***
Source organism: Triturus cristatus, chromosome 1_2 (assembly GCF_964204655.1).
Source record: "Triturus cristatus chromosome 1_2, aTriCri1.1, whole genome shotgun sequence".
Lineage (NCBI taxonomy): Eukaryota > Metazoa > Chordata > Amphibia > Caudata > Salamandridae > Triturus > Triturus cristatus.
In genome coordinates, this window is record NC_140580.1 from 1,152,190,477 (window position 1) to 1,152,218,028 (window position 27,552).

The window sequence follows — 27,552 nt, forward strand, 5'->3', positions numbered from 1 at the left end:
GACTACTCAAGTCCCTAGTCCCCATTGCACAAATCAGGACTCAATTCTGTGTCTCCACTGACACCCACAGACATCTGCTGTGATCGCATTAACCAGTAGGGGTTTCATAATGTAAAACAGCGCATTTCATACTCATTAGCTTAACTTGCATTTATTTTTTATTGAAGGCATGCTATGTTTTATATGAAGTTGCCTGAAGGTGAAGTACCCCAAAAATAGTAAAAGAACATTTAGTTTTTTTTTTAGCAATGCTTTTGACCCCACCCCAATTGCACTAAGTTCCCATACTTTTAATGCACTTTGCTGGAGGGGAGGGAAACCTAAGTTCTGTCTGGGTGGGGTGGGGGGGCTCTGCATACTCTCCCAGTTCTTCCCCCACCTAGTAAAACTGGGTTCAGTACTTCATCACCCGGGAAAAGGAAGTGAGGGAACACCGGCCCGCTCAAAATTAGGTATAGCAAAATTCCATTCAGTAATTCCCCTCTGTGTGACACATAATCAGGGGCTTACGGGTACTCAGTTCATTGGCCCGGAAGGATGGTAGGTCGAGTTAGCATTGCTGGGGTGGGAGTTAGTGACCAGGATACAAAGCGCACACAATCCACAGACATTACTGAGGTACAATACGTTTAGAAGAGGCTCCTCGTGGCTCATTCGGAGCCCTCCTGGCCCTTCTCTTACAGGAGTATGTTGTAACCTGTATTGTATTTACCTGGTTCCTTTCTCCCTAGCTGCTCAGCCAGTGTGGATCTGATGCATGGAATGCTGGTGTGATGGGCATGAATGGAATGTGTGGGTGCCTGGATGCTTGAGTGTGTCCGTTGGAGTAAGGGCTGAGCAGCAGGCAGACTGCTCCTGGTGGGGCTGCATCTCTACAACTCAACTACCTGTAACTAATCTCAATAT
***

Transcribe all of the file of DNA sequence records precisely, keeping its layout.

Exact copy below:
Source organism: Triturus cristatus, chromosome 1_2 (assembly GCF_964204655.1).
Source record: "Triturus cristatus chromosome 1_2, aTriCri1.1, whole genome shotgun sequence".
Lineage (NCBI taxonomy): Eukaryota > Metazoa > Chordata > Amphibia > Caudata > Salamandridae > Triturus > Triturus cristatus.
In genome coordinates, this window is record NC_140580.1 from 1,152,190,477 (window position 1) to 1,152,218,028 (window position 27,552).

The window sequence follows — 27,552 nt, forward strand, 5'->3', positions numbered from 1 at the left end:
GACTACTCAAGTCCCTAGTCCCCATTGCACAAATCAGGACTCAATTCTGTGTCTCCACTGACACCCACAGACATCTGCTGTGATCGCATTAACCAGTAGGGGTTTCATAATGTAAAACAGCGCATTTCATACTCATTAGCTTAACTTGCATTTATTTTTTATTGAAGGCATGCTATGTTTTATATGAAGTTGCCTGAAGGTGAAGTACCCCAAAAATAGTAAAAGAACATTTAGTTTTTTTTTTAGCAATGCTTTTGACCCCACCCCAATTGCACTAAGTTCCCATACTTTTAATGCACTTTGCTGGAGGGGAGGGAAACCTAAGTTCTGTCTGGGTGGGGTGGGGGGGCTCTGCATACTCTCCCAGTTCTTCCCCCACCTAGTAAAACTGGGTTCAGTACTTCATCACCCGGGAAAAGGAAGTGAGGGAACACCGGCCCGCTCAAAATTAGGTATAGCAAAATTCCATTCAGTAATTCCCCTCTGTGTGACACATAATCAGGGGCTTACGGGTACTCAGTTCATTGGCCCGGAAGGATGGTAGGTCGAGTTAGCATTGCTGGGGTGGGAGTTAGTGACCAGGATACAAAGCGCACACAATCCACAGACATTACTGAGGTACAATACGTTTAGAAGAGGCTCCTCGTGGCTCATTCGGAGCCCTCCTGGCCCTTCTCTTACAGGAGTATGTTGTAACCTGTATTGTATTTACCTGGTTCCTTTCTCCCTAGCTGCTCAGCCAGTGTGGATCTGATGCATGGAATGCTGGTGTGATGGGCATGAATGGAATGTGTGGGTGCCTGGATGCTTGAGTGTGTCCGTTGGAGTAAGGGCTGAGCAGCAGGCAGACTGCTCCTGGTGGGGCTGCATCTCTACAACTCAACTACCTGTAACTAATCTCAATAT